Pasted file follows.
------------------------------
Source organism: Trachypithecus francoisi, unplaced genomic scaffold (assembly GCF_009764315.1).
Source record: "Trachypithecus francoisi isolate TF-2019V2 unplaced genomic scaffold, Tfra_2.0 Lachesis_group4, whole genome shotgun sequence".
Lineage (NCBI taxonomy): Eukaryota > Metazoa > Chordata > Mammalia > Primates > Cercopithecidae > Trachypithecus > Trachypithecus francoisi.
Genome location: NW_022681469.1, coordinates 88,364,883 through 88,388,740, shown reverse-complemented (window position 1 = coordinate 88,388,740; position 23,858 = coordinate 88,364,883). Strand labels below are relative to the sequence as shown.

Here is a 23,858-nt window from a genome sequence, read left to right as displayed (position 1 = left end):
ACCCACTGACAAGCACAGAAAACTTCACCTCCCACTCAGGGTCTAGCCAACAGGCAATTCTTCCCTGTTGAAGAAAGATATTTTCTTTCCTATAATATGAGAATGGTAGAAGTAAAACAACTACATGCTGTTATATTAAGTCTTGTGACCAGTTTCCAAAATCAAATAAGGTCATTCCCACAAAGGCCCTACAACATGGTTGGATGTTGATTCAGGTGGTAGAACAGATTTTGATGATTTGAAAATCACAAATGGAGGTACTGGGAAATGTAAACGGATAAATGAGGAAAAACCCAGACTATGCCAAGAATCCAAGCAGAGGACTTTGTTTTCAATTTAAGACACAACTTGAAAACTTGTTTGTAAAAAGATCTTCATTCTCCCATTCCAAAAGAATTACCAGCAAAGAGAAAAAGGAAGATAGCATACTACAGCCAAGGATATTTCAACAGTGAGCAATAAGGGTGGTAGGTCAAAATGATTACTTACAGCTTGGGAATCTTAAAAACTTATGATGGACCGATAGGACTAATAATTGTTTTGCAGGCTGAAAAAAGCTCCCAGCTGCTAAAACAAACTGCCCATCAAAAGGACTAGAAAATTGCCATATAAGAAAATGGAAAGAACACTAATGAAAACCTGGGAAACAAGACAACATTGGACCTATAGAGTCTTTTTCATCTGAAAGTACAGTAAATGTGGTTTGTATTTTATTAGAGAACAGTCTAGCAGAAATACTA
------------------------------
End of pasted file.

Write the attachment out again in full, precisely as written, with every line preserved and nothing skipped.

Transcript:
Source organism: Trachypithecus francoisi, unplaced genomic scaffold (assembly GCF_009764315.1).
Source record: "Trachypithecus francoisi isolate TF-2019V2 unplaced genomic scaffold, Tfra_2.0 Lachesis_group4, whole genome shotgun sequence".
Lineage (NCBI taxonomy): Eukaryota > Metazoa > Chordata > Mammalia > Primates > Cercopithecidae > Trachypithecus > Trachypithecus francoisi.
Genome location: NW_022681469.1, coordinates 88,364,883 through 88,388,740, shown reverse-complemented (window position 1 = coordinate 88,388,740; position 23,858 = coordinate 88,364,883). Strand labels below are relative to the sequence as shown.

Here is a 23,858-nt window from a genome sequence, read left to right as displayed (position 1 = left end):
ACCCACTGACAAGCACAGAAAACTTCACCTCCCACTCAGGGTCTAGCCAACAGGCAATTCTTCCCTGTTGAAGAAAGATATTTTCTTTCCTATAATATGAGAATGGTAGAAGTAAAACAACTACATGCTGTTATATTAAGTCTTGTGACCAGTTTCCAAAATCAAATAAGGTCATTCCCACAAAGGCCCTACAACATGGTTGGATGTTGATTCAGGTGGTAGAACAGATTTTGATGATTTGAAAATCACAAATGGAGGTACTGGGAAATGTAAACGGATAAATGAGGAAAAACCCAGACTATGCCAAGAATCCAAGCAGAGGACTTTGTTTTCAATTTAAGACACAACTTGAAAACTTGTTTGTAAAAAGATCTTCATTCTCCCATTCCAAAAGAATTACCAGCAAAGAGAAAAAGGAAGATAGCATACTACAGCCAAGGATATTTCAACAGTGAGCAATAAGGGTGGTAGGTCAAAATGATTACTTACAGCTTGGGAATCTTAAAAACTTATGATGGACCGATAGGACTAATAATTGTTTTGCAGGCTGAAAAAAGCTCCCAGCTGCTAAAACAAACTGCCCATCAAAAGGACTAGAAAATTGCCATATAAGAAAATGGAAAGAACACTAATGAAAACCTGGGAAACAAGACAACATTGGACCTATAGAGTCTTTTTCATCTGAAAGTACAGTAAATGTGGTTTGTATTTTATTAGAGAACAGTCTAGCAGAAATACTA